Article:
Two fusarium strains cause leaf spot & clump rot in lemongrass. Fusarium equisetti and fusarium verticillium are common and impact many types of plants. Mycorrhizal and bacterial treatment is the most common form of protection against fusarium. Like rhizoctonia, fusarium fungi can live in the soil for a long time.
Frequently Asked Questions
Q: Is lemongrass an annual or a perennial?
A: In zones 10 & 11, Cymbopogon citratus will remain green year-round. It’s a perfect perennial in these environments which mimic its native range.
In zones 8a-9, you can manage to grow lemongrass as a perennial. The foliage may die back and turn brown. As long as the root structure is protected, it should recover in the spring.
Most other regions grow lemongrass outdoors as an annual or seasonal plant. When cooler weather arrives, a clump is brought indoors to overwinter in warmer temperatures.
Q: Is lemongrass safe around dogs and cats?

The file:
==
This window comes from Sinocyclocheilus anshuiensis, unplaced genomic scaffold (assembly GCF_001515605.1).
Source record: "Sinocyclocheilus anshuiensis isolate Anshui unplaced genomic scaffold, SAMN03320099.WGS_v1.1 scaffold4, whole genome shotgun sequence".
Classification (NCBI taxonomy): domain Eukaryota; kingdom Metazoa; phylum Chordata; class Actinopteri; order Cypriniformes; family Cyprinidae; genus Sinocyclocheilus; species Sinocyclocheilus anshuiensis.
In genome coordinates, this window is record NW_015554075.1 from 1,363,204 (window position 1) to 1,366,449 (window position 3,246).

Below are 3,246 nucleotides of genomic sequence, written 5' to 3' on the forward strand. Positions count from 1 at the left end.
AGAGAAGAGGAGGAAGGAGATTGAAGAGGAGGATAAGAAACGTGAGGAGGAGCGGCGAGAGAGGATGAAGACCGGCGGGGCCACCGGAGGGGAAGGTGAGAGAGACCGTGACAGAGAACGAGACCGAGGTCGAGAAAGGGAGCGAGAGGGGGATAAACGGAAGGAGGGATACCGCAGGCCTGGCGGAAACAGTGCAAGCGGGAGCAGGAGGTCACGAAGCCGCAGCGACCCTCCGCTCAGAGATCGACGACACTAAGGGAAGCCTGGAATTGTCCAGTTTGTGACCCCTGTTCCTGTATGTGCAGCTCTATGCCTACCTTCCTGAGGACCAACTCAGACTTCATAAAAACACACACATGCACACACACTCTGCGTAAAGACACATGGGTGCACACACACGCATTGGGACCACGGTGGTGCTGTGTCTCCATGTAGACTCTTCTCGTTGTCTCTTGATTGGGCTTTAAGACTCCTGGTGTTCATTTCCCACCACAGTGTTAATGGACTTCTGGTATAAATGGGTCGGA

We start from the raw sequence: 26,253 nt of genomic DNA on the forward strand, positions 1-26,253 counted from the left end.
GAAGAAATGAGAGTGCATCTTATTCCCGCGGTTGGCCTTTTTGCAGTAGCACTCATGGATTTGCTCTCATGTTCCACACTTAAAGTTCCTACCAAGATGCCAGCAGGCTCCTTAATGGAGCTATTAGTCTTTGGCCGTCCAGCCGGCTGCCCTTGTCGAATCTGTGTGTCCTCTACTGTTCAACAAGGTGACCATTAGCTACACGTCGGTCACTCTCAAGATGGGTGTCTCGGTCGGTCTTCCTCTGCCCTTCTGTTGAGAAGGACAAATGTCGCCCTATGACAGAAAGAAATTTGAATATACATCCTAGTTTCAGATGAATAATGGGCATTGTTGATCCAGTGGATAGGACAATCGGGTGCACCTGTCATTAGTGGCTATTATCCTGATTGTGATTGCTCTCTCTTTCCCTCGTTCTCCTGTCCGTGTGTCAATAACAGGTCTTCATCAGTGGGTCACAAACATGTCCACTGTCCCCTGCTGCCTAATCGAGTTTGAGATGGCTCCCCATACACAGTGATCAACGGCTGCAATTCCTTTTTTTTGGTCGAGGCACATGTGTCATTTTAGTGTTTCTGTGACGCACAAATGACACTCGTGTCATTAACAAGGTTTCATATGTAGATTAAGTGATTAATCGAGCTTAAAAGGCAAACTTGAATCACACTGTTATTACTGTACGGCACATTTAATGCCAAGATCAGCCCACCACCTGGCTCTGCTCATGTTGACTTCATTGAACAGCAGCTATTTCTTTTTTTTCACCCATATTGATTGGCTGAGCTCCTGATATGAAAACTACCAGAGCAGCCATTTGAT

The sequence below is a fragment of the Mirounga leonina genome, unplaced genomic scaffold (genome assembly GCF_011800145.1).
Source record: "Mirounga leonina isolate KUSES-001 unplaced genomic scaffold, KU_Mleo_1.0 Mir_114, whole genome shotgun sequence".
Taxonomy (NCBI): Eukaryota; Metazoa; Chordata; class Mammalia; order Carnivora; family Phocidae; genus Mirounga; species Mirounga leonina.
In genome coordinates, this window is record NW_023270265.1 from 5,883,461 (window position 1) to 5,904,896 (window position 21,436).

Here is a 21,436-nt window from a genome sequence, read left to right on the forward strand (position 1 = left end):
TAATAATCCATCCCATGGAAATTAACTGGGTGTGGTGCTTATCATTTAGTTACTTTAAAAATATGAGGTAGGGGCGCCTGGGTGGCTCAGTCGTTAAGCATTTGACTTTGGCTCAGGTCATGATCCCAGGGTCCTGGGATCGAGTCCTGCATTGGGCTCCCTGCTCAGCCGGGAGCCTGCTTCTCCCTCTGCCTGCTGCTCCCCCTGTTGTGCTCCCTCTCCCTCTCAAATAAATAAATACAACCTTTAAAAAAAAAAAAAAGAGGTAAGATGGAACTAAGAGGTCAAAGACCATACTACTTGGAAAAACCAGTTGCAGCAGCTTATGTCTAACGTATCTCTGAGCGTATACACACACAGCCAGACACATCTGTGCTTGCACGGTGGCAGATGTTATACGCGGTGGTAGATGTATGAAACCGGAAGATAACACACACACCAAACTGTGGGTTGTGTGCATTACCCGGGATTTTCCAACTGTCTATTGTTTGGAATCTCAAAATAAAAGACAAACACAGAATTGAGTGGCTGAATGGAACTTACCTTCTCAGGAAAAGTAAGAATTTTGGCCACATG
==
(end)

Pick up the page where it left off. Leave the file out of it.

A: In dogs and cats, Cymbopogon citratus is known to cause stomach upset. It generally will not kill them, but they won’t be happy. The fibrous stalks can also cause intestinal problems if consumed. Horses are at higher risk, as they can develop breathing issues and weakness from this plant. Keep your equine friends away from lemongrass!
Q: Does lemon grass repel mosquitos?
A: Cymbopogon nardus, the Citronella grass, produces three oily compounds which are believed to repel mosquitoes (citronellol, citronellal, and geraniol). In limited quantities, other lemongrass varieties may also contain citronellol. Unfortunately for us, these only work in close range. You know how you get chased by mosquitoes when you move out of the range of your citronella candle? The plants have a similar localized effect.
Growing citronella plant or lemongrass in your yard may reduce its likelihood to be colonized by mosquitoes, but will not necessarily repel them from your yard entirely. The area nearest to the sun-warmed plants may experience fewer mosquitoes than other parts.
The oils from citronella grass can be distilled and used to create insect repellents for topical use. As an oil, it’s far more potent and effective.
Both ornamental gardeners and edible gardeners will love their lemon grass. It isn’t a flowering plant, but it provides great visual appeal in the landscape. Plus, that lovely aroma and good flavor make it worth growing even if you just want it to cook with. So consider growing your own lemongrass next season. You’ll be glad you did!